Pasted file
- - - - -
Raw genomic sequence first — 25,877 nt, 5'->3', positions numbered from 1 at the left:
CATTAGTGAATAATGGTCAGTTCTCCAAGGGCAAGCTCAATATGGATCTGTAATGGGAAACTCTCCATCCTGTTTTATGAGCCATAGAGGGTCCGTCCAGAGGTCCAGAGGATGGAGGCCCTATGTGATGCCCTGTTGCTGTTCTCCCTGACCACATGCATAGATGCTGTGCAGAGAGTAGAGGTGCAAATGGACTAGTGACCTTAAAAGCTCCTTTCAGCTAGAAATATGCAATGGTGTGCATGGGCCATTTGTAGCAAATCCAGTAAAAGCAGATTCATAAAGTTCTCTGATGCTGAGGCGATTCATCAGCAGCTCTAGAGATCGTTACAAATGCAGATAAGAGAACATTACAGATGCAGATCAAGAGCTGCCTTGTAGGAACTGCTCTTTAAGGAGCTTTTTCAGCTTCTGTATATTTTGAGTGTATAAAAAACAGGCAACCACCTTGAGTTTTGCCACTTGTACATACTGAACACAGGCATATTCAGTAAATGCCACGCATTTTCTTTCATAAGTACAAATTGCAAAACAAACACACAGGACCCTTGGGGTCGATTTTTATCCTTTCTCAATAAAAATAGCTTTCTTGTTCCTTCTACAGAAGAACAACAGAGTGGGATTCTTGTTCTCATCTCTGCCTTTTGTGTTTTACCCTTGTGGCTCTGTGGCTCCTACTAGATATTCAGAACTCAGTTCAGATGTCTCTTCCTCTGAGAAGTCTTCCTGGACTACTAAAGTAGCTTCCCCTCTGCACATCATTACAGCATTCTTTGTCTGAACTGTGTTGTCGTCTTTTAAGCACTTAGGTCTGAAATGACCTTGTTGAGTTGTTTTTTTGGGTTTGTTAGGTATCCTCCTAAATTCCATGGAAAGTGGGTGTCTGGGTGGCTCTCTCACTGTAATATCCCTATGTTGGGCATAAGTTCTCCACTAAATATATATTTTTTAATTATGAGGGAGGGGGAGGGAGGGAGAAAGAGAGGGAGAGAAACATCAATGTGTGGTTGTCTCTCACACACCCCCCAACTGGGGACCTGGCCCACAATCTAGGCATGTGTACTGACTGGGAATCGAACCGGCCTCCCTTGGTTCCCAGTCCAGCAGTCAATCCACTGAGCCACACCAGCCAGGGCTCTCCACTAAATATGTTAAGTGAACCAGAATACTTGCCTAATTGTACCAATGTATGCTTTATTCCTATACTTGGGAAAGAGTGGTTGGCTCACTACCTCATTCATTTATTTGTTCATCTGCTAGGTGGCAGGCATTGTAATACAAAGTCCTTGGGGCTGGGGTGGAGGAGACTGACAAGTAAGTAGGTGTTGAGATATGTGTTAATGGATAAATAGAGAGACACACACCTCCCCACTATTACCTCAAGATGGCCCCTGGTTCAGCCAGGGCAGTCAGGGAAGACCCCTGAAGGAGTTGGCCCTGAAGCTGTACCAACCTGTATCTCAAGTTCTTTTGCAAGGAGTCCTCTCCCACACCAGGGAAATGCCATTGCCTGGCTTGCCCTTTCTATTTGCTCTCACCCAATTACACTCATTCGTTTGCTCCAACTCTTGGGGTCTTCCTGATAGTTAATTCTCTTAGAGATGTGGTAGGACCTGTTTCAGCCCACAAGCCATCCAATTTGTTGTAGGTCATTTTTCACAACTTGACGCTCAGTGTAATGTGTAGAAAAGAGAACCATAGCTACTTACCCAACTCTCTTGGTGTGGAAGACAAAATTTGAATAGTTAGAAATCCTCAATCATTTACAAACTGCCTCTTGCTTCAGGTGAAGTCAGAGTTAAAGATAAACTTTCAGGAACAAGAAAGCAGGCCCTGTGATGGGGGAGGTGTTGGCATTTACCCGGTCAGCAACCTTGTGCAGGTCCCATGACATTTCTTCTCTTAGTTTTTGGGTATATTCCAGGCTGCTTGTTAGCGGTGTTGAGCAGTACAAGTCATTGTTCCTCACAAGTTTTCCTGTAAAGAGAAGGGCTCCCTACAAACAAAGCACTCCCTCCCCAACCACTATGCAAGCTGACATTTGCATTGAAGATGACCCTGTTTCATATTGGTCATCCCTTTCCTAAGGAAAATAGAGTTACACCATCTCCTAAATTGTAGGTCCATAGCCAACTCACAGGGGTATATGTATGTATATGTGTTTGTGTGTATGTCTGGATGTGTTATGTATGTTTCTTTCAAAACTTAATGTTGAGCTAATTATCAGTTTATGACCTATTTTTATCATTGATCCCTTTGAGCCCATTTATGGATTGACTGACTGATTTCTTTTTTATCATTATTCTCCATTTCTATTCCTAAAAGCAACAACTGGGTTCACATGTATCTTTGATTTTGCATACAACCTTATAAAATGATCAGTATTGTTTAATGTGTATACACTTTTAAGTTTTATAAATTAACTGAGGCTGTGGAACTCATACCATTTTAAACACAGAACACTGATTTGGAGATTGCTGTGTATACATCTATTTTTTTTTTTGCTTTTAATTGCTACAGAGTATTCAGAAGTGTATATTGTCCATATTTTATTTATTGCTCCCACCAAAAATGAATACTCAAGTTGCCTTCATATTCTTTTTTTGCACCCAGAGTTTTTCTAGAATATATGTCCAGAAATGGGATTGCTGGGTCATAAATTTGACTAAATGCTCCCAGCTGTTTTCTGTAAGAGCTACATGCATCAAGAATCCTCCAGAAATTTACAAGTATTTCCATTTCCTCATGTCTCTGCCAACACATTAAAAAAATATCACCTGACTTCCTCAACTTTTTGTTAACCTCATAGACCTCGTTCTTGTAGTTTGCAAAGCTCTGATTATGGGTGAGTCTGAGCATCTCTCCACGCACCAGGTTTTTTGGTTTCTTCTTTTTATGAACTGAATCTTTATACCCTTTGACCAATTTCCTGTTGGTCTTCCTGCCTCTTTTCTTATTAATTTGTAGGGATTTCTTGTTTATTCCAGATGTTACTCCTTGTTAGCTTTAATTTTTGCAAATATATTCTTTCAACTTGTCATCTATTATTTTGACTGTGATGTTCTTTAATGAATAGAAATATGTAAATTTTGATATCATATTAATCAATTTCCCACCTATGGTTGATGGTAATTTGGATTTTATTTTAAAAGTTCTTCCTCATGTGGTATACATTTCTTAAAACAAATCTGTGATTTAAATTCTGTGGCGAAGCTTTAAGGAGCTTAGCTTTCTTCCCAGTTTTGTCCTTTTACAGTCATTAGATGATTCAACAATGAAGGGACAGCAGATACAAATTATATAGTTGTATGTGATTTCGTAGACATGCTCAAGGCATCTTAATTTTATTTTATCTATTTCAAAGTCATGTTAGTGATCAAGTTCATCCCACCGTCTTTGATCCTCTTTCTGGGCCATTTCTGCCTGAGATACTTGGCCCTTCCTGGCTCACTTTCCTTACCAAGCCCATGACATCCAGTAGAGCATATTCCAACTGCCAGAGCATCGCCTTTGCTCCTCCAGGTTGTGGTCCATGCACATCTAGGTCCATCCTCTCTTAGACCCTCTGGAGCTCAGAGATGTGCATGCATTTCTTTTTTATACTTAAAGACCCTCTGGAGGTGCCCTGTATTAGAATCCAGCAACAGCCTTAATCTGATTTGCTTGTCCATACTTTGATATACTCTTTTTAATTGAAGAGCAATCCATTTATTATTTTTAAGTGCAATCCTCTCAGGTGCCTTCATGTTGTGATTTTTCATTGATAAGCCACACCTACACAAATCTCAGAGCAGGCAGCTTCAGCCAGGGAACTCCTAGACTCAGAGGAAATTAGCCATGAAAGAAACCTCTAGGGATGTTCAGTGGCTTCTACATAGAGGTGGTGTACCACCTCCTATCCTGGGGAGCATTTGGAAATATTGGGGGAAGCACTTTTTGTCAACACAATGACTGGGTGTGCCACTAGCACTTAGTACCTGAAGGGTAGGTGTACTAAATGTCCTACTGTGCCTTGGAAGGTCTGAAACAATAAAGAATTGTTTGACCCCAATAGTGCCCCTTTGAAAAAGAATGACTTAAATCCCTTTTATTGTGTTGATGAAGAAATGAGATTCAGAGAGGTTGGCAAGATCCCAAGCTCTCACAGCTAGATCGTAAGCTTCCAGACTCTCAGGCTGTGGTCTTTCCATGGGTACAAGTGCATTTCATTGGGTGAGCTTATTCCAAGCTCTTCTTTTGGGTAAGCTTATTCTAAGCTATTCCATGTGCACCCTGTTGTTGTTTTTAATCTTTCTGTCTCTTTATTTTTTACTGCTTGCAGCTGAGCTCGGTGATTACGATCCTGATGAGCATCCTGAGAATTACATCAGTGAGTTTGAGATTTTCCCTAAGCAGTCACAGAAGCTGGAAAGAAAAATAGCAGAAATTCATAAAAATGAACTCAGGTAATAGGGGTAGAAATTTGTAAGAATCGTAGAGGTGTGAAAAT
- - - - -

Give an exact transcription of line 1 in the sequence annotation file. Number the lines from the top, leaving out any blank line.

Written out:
Raw genomic sequence first — 25,877 nt, 5'->3', positions numbered from 1 at the left: